Patient-provider racial/ethnic concordance and adherence to cancer screening recommendations

Matthew J Cvitanovich, The University of Texas School of Public Health


Background: Racial/ethnic concordance between patients and providers has been suggested as an indicator of shared cultural, language, and social characteristics and has been hypothesized to be associated with better health care quality. Whether such concordance is associated with receipt of cancer screening services is, however, particularly unclear. Objective: We examined patient-provider pairs, stratified by provider race/ethnicity, among respondents of the Medical Expenditure Panel Survey, administered during years 2003 to 2010, in order to test the hypothesis that racially/ethnically concordant pairs are more likely than discordant pairs to receive breast, cervical or colorectal cancer screenings. Measures: Receipt of cancer screening tests (breast, cervical and colorectal). Odds ratios were adjusted for highest education level achieved, percentage of Federal Poverty Level, type of insurance coverage, marital status, self-rated physical and mental health, number of chronic conditions and the year in which cancer screening was reported. Results: Adjusted odds ratios indicated that, relative to racially/ethnically discordant patient-provider pairs, white patients seeing white providers were significantly less likely to receive breast (OR=0.81) and/or cervical cancer (OR=0.69) screening, black patients seeing black providers were more likely to receive breast (OR=2.2) and/or cervical cancer (OR=2.1) screening and Hispanic patients seeing Hispanic providers were less likely to receive colorectal cancer screening (OR=0.62). Conclusions: Lack of screening among Hispanic patients was expected; that this was significantly only among patients seeing concordant providers was not surprising. White providers appear to be making a conscious attempt to increase screening among their non-white patients, perhaps due to awareness of disparities. Among patients of black providers, the increase in the relative odds of breast and cervical cancer screening services appears to be due to a combination of implicit patient and provider biases though explicit biases cannot be ruled out.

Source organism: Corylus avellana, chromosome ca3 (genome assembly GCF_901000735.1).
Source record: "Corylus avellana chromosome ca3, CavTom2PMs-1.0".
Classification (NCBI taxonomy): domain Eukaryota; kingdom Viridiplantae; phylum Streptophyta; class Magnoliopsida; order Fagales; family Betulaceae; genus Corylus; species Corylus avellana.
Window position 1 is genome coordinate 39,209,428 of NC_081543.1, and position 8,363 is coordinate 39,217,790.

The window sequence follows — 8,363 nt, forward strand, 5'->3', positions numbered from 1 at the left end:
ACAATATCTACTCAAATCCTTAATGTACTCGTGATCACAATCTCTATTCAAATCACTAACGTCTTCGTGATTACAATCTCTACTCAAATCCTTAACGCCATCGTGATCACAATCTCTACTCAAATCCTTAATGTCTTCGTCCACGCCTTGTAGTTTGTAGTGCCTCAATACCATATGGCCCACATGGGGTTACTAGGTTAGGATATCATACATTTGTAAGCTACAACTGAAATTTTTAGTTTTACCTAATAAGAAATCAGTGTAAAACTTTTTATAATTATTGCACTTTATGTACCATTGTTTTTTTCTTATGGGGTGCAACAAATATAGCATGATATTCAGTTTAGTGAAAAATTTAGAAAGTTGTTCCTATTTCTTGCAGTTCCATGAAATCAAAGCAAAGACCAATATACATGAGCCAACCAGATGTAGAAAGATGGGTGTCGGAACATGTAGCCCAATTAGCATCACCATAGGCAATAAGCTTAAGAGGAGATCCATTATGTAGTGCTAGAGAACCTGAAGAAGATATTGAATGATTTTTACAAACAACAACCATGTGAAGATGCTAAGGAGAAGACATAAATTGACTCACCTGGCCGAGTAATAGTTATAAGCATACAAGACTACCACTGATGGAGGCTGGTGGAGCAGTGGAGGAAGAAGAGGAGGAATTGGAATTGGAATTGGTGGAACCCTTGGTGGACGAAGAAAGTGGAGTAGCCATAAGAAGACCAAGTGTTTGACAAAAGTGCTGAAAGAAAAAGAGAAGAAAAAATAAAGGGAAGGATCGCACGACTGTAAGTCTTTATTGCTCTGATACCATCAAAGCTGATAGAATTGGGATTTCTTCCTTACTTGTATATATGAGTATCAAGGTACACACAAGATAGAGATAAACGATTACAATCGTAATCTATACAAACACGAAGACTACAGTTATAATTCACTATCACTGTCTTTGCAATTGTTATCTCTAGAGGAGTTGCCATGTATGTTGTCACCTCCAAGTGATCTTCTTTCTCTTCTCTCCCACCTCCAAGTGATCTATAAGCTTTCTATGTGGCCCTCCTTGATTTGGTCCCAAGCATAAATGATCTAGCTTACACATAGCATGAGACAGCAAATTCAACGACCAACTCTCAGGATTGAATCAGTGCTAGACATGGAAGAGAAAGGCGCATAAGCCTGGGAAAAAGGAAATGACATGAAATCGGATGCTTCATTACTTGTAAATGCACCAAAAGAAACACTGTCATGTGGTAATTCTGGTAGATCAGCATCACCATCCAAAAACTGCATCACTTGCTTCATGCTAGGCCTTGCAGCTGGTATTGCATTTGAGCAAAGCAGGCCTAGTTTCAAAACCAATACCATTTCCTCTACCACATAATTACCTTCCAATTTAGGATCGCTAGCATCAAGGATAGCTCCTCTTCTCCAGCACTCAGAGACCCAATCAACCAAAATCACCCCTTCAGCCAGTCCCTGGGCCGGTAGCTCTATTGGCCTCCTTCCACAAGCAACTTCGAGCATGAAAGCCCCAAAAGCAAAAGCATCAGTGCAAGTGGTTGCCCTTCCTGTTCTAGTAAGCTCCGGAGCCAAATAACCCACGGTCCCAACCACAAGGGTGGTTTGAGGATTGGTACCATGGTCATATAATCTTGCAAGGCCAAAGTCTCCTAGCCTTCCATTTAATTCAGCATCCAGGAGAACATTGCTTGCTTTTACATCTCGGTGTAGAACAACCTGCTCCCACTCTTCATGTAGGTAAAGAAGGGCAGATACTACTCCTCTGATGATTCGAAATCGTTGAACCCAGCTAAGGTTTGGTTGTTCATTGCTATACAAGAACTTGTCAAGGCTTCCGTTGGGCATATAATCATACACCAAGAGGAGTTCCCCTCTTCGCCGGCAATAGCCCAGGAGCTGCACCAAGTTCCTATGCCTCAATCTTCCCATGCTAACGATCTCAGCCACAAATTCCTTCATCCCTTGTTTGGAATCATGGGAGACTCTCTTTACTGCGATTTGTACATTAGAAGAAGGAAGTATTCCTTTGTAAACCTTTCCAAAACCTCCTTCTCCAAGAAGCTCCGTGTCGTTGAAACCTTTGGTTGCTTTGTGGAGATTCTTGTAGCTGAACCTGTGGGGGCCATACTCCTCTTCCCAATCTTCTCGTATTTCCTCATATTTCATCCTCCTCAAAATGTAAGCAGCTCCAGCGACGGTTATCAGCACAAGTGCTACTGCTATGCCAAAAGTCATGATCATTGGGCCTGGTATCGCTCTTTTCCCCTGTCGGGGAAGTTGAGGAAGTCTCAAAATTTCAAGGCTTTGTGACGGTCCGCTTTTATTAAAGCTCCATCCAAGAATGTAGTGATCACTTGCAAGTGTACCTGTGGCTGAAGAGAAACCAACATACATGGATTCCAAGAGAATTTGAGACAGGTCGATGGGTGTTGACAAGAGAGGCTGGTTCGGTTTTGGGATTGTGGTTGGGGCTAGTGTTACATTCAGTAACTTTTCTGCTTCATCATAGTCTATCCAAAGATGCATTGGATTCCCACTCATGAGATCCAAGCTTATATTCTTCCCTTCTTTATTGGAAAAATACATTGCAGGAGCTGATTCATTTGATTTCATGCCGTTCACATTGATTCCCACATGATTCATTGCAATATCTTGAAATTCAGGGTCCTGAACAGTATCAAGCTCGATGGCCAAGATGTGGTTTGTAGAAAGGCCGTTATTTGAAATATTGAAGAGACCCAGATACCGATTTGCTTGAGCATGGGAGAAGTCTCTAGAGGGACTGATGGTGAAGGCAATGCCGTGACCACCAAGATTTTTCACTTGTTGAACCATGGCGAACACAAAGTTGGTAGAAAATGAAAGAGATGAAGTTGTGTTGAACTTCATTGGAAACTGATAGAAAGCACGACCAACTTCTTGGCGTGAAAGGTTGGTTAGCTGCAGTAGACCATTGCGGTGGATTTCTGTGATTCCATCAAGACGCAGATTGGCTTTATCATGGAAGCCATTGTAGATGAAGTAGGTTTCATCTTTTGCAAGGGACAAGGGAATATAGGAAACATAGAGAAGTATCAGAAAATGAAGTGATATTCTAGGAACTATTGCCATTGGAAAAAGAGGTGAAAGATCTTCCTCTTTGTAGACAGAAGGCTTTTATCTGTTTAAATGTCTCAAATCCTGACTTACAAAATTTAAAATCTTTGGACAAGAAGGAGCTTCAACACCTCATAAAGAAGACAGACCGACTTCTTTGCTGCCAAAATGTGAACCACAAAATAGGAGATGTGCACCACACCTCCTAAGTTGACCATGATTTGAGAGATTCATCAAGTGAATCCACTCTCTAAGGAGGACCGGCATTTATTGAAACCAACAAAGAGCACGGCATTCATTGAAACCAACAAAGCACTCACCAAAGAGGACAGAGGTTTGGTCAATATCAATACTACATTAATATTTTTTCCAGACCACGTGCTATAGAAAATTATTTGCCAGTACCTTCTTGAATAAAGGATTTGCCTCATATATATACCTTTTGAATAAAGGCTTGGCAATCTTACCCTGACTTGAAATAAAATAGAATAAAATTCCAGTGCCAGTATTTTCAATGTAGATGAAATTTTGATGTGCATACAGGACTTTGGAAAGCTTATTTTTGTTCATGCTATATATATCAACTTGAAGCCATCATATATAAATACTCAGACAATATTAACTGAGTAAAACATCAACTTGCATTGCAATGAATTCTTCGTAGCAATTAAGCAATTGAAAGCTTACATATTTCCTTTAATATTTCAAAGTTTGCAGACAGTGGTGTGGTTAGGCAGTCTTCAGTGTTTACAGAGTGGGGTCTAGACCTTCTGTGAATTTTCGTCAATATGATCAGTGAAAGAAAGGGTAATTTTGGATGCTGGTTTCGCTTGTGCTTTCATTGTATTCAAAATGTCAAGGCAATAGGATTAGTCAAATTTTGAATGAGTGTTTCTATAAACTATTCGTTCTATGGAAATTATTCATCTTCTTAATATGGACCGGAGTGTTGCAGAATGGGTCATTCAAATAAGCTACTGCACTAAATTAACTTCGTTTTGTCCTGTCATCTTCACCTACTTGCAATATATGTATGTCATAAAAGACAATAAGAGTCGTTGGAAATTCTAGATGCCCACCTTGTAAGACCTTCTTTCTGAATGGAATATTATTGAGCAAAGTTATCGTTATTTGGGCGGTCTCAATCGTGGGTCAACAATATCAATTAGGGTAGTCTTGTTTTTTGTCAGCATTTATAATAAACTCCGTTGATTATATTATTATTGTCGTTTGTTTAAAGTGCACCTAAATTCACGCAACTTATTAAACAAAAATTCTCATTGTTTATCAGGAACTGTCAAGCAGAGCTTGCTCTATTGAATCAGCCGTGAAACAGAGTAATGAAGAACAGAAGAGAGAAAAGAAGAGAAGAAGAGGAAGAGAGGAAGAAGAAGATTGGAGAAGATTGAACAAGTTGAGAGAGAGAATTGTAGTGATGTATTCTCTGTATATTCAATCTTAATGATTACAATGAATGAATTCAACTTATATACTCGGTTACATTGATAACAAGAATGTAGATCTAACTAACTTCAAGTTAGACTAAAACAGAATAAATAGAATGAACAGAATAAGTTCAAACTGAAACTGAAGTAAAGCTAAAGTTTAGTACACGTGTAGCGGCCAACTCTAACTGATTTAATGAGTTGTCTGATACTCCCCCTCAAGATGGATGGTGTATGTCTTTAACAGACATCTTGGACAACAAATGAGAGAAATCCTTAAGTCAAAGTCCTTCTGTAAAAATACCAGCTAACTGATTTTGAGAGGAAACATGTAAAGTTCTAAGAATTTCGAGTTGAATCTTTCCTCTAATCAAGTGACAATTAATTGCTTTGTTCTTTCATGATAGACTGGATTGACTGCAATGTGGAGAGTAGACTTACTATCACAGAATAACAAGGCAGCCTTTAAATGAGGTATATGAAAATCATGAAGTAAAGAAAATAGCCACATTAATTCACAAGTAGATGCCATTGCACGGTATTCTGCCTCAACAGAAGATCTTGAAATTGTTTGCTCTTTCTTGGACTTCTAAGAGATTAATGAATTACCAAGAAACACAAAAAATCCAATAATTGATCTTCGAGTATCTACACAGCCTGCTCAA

Subject Area

Public health|Ethnic studies|Oncology

Recommended Citation

Cvitanovich, Matthew J, "Patient-provider racial/ethnic concordance and adherence to cancer screening recommendations" (2013). Texas Medical Center Dissertations (via ProQuest). AAI1549849.